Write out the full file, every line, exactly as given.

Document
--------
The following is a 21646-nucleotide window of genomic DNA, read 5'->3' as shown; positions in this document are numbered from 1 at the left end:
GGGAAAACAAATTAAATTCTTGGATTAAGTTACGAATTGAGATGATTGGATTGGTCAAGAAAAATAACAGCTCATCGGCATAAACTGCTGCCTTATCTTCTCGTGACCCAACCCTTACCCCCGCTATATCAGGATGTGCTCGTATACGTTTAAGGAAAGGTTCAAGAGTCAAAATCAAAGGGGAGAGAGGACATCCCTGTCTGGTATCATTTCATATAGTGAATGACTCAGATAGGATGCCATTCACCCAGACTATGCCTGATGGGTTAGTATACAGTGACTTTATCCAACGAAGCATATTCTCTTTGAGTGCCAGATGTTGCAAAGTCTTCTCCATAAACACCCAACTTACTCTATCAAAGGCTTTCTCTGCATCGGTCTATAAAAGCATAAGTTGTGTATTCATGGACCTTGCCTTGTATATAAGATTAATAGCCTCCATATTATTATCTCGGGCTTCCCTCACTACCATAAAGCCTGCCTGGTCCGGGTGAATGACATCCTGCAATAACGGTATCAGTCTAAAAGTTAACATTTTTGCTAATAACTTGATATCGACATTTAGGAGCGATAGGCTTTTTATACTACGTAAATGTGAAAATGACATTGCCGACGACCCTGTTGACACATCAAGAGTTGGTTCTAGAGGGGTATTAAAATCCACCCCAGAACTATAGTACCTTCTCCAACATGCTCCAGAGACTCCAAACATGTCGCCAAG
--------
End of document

The following is a 21646-nucleotide window of genomic DNA, read 5'->3' as shown; positions in this document are numbered from 1 at the left end:
GGGAAAACAAATTAAATTCTTGGATTAAGTTACGAATTGAGATGATTGGATTGGTCAAGAAAAATAACAGCTCATCGGCATAAACTGCTGCCTTATCTTCTCGTGACCCAACCCTTACCCCCGCTATATCAGGATGTGCTCGTATACGTTTAAGGAAAGGTTCAAGAGTCAAAATCAAAGGGGAGAGAGGACATCCCTGTCTGGTATCATTTCATATAGTGAATGACTCAGATAGGATGCCATTCACCCAGACTATGCCTGATGGGTTAGTATACAGTGACTTTATCCAACGAAGCATATTCTCTTTGAGTGCCAGATGTTGCAAAGTCTTCTCCATAAACACCCAACTTACTCTATCAAAGGCTTTCTCTGCATCGGTCTATAAAAGCATAAGTTGTGTATTCATGGACCTTGCCTTGTATATAAGATTAATAGCCTCCATATTATTATCTCGGGCTTCCCTCACTACCATAAAGCCTGCCTGGTCCGGGTGAATGACATCCTGCAATAACGGTATCAGTCTAAAAGTTAACATTTTTGCTAATAACTTGATATCGACATTTAGGAGCGATAGGCTTTTTATACTACGTAAATGTGAAAATGACATTGCCGACGACCCTGTTGACACATCAAGAGTTGGTTCTAGAGGGGTATTAAAATCCACCCCAGAACTATAGTACCTTCTCCAACATGCTCCAGAGACTCCAAACATGTCGCCAAG